The newlyweds, following a stay with Robert and Elizabeth Peter at Peter’s Square in Georgetown, moved to a residence built about 1795 by Robert Peter (today 2018 K Street) and given to them upon their marriage. One of three brick town houses built by Robert Peter, it was among the first to conform to the streets of the new city. Martha’s sister Nelly and other family members visited, spending long periods of time with the Peters. George Washington often dined and stayed with Martha and Thomas while engaging in business related to the fledgling Federal City. On November 9, 1799, he spent his last night in the Peters’ home; he died the next month. “Morning and whole day clear, warm and pleasant,” he had written in his diary. “Set out a little after 8 oclock, viewed my building in the Fedl. City, dined at Mr. Law’s and lodged at Mr. Thos. Peter’s.”4
On May 22, 1802, Martha Washington died at Mount Vernon. She bequeathed to her granddaughter Martha Peter “my writing table and the seat to it standing in my chamber, also the print of Genl. Washington that hangs in the passage” and added, “It is my will and desire that all the wine in bottles in the vaults to be equally divied between my grand daughters and grandson to each of whom I bequeath ten guineas to buy a ring for each.” Martha Peter had been one of four witnesses to her will, and Thomas Peter was appointed one of the executors of her estate.5 As stipulated in the will, many items from Mount Vernon were sold, first in a private sale to family members and later in a sale open to friends and associates. An advertisement in the National Intelligencer on November 24, 1802, announced: “For cash at the stone hse, prop of Mr. Robt Peter, nr the county wharf, kitchen articles, 3 large paintings, remainder of furniture offered at Mt Vernon sale.”6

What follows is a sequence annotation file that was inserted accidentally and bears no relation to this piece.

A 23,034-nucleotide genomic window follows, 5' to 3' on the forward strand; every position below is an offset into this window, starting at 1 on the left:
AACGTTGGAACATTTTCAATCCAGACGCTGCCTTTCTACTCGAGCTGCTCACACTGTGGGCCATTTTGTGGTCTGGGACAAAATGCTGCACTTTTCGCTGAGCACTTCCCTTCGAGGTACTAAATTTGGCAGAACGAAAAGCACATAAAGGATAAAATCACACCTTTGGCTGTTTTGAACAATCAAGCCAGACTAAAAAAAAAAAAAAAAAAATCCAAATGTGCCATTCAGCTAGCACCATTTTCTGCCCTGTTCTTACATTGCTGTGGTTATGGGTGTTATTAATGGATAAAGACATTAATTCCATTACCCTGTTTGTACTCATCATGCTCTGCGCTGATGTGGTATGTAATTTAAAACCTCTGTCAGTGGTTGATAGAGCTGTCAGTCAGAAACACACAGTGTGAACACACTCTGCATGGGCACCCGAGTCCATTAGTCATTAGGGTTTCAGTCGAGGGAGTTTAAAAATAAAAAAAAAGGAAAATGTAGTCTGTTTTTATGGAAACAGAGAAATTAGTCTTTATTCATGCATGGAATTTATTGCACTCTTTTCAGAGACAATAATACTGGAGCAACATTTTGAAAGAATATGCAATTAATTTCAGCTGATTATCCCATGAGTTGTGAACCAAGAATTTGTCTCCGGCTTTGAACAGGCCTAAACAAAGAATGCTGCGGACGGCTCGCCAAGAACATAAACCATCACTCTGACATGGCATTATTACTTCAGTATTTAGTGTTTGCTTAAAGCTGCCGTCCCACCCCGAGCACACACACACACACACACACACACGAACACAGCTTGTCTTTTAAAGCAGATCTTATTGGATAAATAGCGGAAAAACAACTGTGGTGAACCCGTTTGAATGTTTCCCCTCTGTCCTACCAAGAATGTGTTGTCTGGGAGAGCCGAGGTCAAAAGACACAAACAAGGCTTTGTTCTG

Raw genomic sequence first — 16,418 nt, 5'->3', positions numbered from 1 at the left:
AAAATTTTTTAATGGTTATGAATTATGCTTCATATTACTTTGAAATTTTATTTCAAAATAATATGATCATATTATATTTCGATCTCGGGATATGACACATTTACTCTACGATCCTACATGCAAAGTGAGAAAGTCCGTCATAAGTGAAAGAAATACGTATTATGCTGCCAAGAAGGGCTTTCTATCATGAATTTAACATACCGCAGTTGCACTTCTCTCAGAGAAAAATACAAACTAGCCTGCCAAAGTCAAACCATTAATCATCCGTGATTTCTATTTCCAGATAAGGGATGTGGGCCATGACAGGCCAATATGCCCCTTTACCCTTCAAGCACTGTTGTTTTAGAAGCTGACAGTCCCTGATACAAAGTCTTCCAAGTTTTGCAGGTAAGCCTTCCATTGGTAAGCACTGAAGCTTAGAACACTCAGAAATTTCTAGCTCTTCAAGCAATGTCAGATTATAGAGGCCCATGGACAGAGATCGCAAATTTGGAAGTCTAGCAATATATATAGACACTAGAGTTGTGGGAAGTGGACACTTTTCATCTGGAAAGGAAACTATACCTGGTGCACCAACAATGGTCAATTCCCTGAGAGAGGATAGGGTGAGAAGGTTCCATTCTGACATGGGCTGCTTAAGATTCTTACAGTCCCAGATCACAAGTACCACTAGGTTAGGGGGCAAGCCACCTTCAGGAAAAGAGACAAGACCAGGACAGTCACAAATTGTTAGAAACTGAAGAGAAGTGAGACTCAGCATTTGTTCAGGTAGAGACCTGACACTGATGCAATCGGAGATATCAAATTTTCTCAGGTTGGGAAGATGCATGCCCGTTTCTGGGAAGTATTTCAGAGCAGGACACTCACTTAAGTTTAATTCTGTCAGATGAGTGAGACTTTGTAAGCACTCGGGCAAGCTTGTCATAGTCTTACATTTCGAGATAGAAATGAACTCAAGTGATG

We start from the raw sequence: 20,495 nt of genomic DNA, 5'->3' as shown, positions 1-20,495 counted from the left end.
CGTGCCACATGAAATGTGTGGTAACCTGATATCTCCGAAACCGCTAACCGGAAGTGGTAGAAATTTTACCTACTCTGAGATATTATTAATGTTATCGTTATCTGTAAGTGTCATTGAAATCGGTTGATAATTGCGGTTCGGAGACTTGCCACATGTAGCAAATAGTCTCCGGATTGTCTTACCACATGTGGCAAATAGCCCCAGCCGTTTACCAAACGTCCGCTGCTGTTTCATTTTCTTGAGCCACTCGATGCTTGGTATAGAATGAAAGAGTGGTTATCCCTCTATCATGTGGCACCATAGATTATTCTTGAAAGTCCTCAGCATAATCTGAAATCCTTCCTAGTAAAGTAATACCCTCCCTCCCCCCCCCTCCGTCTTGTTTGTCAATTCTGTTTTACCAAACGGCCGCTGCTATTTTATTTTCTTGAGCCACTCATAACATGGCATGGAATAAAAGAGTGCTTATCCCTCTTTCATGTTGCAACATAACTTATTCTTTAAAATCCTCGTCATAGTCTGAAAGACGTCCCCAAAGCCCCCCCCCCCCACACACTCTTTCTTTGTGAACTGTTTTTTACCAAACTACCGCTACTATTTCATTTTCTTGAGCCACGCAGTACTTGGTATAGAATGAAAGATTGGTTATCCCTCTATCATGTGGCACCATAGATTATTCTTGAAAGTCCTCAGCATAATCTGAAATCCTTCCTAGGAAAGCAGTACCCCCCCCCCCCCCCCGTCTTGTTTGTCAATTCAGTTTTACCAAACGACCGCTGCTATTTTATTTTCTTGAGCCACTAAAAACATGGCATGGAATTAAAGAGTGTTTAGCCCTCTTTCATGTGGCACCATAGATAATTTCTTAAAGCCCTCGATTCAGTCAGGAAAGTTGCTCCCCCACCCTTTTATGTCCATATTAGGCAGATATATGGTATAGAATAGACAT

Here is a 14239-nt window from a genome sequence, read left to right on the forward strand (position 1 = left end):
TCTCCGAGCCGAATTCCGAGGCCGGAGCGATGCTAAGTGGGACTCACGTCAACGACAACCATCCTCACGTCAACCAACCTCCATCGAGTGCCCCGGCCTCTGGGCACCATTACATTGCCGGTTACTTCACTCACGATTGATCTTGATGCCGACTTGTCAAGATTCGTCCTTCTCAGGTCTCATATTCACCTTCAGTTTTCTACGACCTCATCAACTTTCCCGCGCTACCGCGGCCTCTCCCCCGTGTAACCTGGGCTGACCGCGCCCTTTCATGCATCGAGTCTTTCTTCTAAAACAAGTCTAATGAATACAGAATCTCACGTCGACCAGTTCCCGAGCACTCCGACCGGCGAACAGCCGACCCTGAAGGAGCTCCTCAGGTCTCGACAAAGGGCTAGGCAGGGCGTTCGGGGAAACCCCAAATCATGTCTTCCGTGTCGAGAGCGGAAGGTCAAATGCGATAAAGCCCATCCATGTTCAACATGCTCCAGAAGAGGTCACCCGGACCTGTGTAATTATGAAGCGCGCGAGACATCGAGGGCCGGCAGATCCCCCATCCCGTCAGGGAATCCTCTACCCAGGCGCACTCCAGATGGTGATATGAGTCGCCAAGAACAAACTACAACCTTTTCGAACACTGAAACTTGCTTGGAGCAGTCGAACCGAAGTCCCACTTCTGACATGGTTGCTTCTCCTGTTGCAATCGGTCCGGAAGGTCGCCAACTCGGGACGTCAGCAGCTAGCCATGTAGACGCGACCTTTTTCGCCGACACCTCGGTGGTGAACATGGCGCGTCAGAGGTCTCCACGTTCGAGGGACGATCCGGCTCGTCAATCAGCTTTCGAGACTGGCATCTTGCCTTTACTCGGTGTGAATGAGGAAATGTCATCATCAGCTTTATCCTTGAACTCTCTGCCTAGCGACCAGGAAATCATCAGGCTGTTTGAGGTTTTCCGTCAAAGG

The City of Washington was hardly a city in the early 1800s, and Georgetown was a separate entity within the District of Columbia. It was where visitors and members of Congress were most likely to find amenable lodgings. During the administration of John Adams a French lady described Georgetown as “a town of houses without streets, as Washington is a town of streets without houses.” 7
Georgetown prospered and grew as the Federal City struggled to develop. An early twentieth-century historian compared the two: “A gay and fashionable society had grown up there [in Georgetown], trade had prospered, wealth had accumulated, and there had come an ease and culture to its inhabitants that attracted men of fashion and distinction. In this way Georgetown took the national capital under its wing and became the centre of social and diplomatic society.” 8
Up the hill from Georgetown’s waterfront large lots were sold from Colonel Ninian Beall’s Rock of Dumbarton tract to create handsome country seats overlooking the river. The grand houses had formally designed landscapes, orchards, kitchen gardens, smokehouses, and other outbuildings. One of the grand houses was built by Thomas and Martha Peter.
On June 5, 1805, Thomas Peter purchased 8 1/2 acres of the Rock of Dumbarton tract from Francis Lowndes, formerly of Bladensburg, Maryland, to establish his family’s seat. The Peters needed more space than their town house afforded as their family was growing, eventually to ten children, five of whom survived to adulthood. Already on the property were a brick house, brick stable, smaller dwelling, brick kitchen, smokehouse, and other outbuildings. The Peters called their estate Tudor Place.
While designs for a grand house overlooking the town and its wharves proceeded, building was delayed due to economic challenges as tobacco production faltered and trade was disrupted by the Napoleonic Wars. In 1812 the United States declared war on Britain, and in 1814 British troops stormed into the capital city, burning the U.S. Capitol, the President’s House, and other government buildings. Fortunately Georgetown was spared, and residents from the Federal City took refuge there, including Dr. William Thornton, architect of the U.S. Capitol, and his wife, Anna Maria, who watched the city burn from Tudor Place. The war exacerbated the great division between the Federalist Party, which the Peters and Thorntons supported, and the Democratic-Republicans affiliated with Thomas Jefferson and James Madison.